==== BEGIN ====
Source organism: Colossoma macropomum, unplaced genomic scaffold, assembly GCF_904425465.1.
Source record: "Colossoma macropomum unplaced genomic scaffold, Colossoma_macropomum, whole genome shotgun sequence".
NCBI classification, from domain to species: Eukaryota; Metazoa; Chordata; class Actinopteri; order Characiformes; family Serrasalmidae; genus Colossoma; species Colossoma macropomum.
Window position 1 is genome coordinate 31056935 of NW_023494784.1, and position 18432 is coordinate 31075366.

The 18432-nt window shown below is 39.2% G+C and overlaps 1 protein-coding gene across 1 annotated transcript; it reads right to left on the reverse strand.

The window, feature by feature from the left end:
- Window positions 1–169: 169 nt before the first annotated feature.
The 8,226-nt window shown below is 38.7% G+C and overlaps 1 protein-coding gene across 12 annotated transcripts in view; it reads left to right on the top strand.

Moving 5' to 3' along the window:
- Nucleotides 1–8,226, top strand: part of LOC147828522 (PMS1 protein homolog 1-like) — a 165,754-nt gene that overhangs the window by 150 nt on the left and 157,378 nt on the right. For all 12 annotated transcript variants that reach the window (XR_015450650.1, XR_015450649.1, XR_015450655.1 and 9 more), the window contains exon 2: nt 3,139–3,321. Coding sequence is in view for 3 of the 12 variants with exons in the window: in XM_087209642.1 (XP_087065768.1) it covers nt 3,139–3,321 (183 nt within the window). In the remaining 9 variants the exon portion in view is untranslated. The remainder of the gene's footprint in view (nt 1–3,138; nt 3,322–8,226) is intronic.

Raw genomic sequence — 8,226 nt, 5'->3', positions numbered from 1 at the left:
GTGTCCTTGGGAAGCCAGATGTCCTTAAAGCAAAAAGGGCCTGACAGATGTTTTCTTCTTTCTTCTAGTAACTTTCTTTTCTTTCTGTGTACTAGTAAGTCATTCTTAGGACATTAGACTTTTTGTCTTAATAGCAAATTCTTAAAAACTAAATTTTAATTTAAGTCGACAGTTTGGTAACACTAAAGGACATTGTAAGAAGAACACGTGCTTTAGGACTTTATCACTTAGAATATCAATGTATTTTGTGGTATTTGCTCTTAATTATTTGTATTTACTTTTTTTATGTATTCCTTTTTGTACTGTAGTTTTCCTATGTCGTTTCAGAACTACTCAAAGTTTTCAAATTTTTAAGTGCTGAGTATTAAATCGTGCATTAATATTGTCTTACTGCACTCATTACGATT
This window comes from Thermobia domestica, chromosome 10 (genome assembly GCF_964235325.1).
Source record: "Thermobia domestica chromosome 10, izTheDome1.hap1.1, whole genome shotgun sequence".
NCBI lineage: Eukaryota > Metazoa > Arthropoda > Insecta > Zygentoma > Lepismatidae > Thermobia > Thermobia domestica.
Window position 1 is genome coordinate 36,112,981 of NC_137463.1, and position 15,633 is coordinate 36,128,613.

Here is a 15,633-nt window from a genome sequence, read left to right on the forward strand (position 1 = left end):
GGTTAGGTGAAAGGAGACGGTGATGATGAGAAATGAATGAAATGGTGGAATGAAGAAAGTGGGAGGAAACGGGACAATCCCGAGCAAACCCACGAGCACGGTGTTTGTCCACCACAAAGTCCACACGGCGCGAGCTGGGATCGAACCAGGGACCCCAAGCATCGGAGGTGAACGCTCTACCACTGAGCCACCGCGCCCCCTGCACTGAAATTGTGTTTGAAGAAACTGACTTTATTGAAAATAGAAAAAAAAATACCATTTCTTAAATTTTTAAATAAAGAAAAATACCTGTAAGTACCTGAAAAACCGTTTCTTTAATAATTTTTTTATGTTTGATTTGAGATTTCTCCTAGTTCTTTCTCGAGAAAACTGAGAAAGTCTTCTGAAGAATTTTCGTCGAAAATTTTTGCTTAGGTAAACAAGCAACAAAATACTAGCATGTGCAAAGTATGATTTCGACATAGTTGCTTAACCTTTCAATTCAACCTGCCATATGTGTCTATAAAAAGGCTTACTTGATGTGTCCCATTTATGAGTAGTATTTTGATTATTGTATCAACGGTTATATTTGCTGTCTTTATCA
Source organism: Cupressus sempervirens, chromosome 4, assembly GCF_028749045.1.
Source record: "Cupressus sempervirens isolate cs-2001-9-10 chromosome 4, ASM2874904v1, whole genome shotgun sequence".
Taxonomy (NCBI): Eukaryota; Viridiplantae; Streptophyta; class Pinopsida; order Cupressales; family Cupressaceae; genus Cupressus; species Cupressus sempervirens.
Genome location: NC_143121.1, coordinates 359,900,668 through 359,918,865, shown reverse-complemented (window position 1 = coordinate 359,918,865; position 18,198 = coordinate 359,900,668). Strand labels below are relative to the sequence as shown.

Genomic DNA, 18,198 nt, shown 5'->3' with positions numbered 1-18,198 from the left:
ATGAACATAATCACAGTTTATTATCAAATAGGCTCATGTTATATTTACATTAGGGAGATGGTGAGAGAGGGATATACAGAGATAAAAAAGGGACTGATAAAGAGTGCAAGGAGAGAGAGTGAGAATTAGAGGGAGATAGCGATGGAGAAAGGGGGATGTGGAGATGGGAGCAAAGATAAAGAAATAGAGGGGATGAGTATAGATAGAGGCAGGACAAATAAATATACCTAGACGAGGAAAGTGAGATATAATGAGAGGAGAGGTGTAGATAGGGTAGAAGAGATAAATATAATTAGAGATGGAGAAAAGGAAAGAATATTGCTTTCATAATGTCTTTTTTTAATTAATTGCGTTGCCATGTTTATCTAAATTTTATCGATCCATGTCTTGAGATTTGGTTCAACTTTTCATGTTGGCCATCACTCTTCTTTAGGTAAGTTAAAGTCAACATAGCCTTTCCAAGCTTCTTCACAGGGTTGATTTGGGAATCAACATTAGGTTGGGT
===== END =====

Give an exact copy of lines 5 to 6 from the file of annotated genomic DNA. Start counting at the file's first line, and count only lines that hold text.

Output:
The 18432-nt window shown below is 39.2% G+C and overlaps 1 protein-coding gene across 1 annotated transcript; it reads right to left on the reverse strand.

The window, feature by feature from the left end: